Orientation 2015 was an action-packed week of activities for the 236 students getting used to their new home away from home. First-year drama student Hannah Rose Caton gave us a glimpse of her Sunday, September 6.
The energy, warmth and care from the students who attend Juilliard, not to mention everyone else here, is beyond what I could have imagined. As a born-and-bred Londoner, obviously I haven’t found a huge language barrier, but there have been a few important cultural adjustments, such as how the toilet doors in New York don’t touch the floor (so strange); how cling film is called Saran wrap; and that “How’s it going?” just means “hello and goodbye.” College orientation has been a time of meeting interesting new people and having great memories that we will most likely need to hold on to as we progress in our crafts. Sunday was particularly awe-inspiring.
1pm Having bought Intelligent Life magazine at the airport, I finally get round to reading an article about director Sarah Gavron’s new film, Suffragette, with Carey Mulligan and Meryl Streep. I watch the trailer of this poignant story of the early feminist movement and have goose bumps—a film that can do this story justice has been a long time coming.
1:30pm Girls round in my room to do [fellow first-year] Jayme’s hair! A skill I have from years of practice of doing my sisters’ curly hair.
2pm An excited Group 48 meets outside Lincoln Center and heads off to watch Alex Sharp’s (Group 43) performance in The Curious Incident of the Dog in the Night-Time on Broadway. As we walk (slowly) to the theater, we notice the effects of Darryl Quinton’s workout class two days earlier. Go Group 48?
3pm We sit down at the Barrymore, and after the reminder to turn off all electrical items and the space-like music starts, the show begins.
4pm It’s the interval, and we talk about how in awe we all are of Alex’s phenomenal performance. His embodiment of his character, Christopher, is quite astonishing with his fast rhetoric, physical transformation, and the ability to handle vast amounts of expression on varying levels. We’ve already developed a strong empathy and understanding for the way in which an extraordinary mind has to cope with fragmented surroundings.
5:20pm The show finishes with Christopher asking, “Does that mean I can do anything?” It’s a difficult question for a character who has conquered the near impossible, and one that’s especially resonant for Juilliard students. A friend suggests we all read the novel!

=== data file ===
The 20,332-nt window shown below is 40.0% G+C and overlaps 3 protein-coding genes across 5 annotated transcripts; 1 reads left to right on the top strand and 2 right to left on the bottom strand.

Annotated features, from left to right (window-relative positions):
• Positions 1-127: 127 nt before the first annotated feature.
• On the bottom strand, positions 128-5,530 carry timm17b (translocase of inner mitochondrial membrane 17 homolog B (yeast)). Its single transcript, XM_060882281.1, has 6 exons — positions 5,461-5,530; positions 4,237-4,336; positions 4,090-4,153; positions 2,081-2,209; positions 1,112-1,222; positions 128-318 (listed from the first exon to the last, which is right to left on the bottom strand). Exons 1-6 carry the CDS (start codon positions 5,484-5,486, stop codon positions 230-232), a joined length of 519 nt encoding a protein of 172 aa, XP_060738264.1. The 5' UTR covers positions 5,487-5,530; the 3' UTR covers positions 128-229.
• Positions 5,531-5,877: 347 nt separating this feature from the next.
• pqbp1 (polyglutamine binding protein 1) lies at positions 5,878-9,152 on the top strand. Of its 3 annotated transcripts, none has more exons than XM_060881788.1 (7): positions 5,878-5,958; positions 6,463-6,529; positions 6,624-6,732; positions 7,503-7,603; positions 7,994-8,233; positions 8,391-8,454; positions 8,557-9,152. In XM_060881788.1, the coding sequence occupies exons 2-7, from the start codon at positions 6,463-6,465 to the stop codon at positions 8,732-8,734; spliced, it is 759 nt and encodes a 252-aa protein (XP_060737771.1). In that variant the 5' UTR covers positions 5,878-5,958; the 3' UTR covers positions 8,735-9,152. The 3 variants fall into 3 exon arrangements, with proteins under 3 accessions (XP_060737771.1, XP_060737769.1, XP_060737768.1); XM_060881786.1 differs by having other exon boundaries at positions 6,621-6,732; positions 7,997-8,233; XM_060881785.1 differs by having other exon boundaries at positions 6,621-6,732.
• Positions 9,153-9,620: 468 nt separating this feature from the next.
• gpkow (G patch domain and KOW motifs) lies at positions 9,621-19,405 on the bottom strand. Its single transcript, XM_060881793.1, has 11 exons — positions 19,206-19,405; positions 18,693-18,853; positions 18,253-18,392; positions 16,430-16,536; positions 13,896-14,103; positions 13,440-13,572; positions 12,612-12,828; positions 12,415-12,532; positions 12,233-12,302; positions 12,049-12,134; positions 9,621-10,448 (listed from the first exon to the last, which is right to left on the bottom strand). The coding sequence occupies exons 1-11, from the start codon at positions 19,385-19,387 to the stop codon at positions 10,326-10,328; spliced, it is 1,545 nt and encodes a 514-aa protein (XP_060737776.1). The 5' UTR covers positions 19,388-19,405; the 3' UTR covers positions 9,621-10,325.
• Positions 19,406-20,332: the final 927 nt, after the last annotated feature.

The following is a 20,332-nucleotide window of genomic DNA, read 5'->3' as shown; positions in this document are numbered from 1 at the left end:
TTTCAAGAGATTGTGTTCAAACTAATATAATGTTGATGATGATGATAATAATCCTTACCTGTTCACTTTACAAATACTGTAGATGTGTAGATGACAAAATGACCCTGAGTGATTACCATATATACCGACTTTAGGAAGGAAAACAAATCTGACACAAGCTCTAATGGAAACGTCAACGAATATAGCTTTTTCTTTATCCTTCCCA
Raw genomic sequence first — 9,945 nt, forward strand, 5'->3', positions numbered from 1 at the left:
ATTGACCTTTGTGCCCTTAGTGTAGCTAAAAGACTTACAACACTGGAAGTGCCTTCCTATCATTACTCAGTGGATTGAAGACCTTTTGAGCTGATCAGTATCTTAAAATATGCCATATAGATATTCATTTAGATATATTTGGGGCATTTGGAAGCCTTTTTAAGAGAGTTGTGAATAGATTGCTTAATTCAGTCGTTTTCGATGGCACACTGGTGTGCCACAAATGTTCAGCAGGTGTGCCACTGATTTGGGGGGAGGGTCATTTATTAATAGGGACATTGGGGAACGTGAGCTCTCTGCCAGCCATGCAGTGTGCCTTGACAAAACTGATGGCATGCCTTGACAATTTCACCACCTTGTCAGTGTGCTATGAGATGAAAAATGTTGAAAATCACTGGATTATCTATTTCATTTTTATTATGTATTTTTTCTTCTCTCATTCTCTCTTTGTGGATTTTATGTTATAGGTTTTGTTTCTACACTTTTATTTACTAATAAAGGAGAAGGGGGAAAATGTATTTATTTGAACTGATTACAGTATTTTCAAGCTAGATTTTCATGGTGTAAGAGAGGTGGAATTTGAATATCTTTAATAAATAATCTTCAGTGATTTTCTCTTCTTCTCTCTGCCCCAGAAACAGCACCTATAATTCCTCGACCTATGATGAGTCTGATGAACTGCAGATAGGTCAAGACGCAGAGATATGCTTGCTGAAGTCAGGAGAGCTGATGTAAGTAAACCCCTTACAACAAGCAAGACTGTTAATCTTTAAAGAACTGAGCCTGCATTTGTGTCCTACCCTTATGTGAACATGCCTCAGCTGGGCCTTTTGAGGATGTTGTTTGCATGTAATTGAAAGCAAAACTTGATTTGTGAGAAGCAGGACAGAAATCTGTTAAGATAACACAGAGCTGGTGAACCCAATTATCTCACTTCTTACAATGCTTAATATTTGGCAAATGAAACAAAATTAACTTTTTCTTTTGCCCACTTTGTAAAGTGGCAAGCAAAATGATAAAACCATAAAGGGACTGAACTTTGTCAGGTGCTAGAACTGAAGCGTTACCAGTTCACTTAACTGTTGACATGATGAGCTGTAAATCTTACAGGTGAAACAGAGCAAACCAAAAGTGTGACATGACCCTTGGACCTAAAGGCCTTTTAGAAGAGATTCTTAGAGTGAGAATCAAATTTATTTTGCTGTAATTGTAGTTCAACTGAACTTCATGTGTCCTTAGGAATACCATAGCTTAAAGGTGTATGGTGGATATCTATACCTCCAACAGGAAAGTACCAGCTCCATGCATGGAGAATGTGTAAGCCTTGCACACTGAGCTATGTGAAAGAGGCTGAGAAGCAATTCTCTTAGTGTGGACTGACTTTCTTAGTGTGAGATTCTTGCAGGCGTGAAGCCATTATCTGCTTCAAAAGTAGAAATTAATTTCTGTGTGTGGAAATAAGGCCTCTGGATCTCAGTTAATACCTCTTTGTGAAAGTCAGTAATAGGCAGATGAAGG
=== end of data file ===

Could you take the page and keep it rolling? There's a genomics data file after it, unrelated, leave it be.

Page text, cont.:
5:35pm We wait outside of the stage door while Alex signs autographs. When Alex is done, he generously welcomes us and takes us on a backstage tour! I think our favorite part is standing on the stage, where a sense of awe comes over us all. Alex is gracious enough to talk to us about his experiences and gives us words of wisdom for the journey we will soon be embarking upon. He explains that he had the least amount of agent interest out of all of his classmates, but after landing this role, they’ve been knocking on his door. He also stresses the importance of trusting our own journeys as they will be unique to each artist. Alex’s performance is particularly impressive as this is an incredibly demanding show, plunging into at times what seems like the unknown. He has had various injuries but has kept going after doing more than 430 performances! Before each show, he tells us, he spends four hours warming up his body and voice for this life-changing role.
6:30pm Dinner at Ollie’s (42nd Street). A classmate says he spent his childhood at Ollie’s—jealous!
7:15pm We pay the bill frantically before legging it to the Signature Theatre to see our next show.
7:30pm Feeling stuffed, we settle in to watch John [which is by Annie Baker and directed by Juilliard directing alum Sam Gold]. The red curtains are slowly being dragged open by a frail elderly character. What seems like an ordinary couple arrives. What are we about to watch?
10:30pm The show ends, and I’m surrounded by a mostly stunned audience, which of course, doesn’t happen every day. We comment on how impressive the vividly realistic and at times magical combination of effortless writing and acting was. An integral part of the play and what keeps us yearning for more is the suppression of insecurities, loneliness, insanity, and inability to communicate until the absolute boiling point which is what fuels the enigmatic silences. Interestingly, both plays explore feelings of isolation in life. Plus Maggie Gyllenhaal was sitting a few rows in front of us!
11pm Walking home full of questions, we’re aware of our own desire to start work, but first we have hot chocolate and pancakes—and then sleep.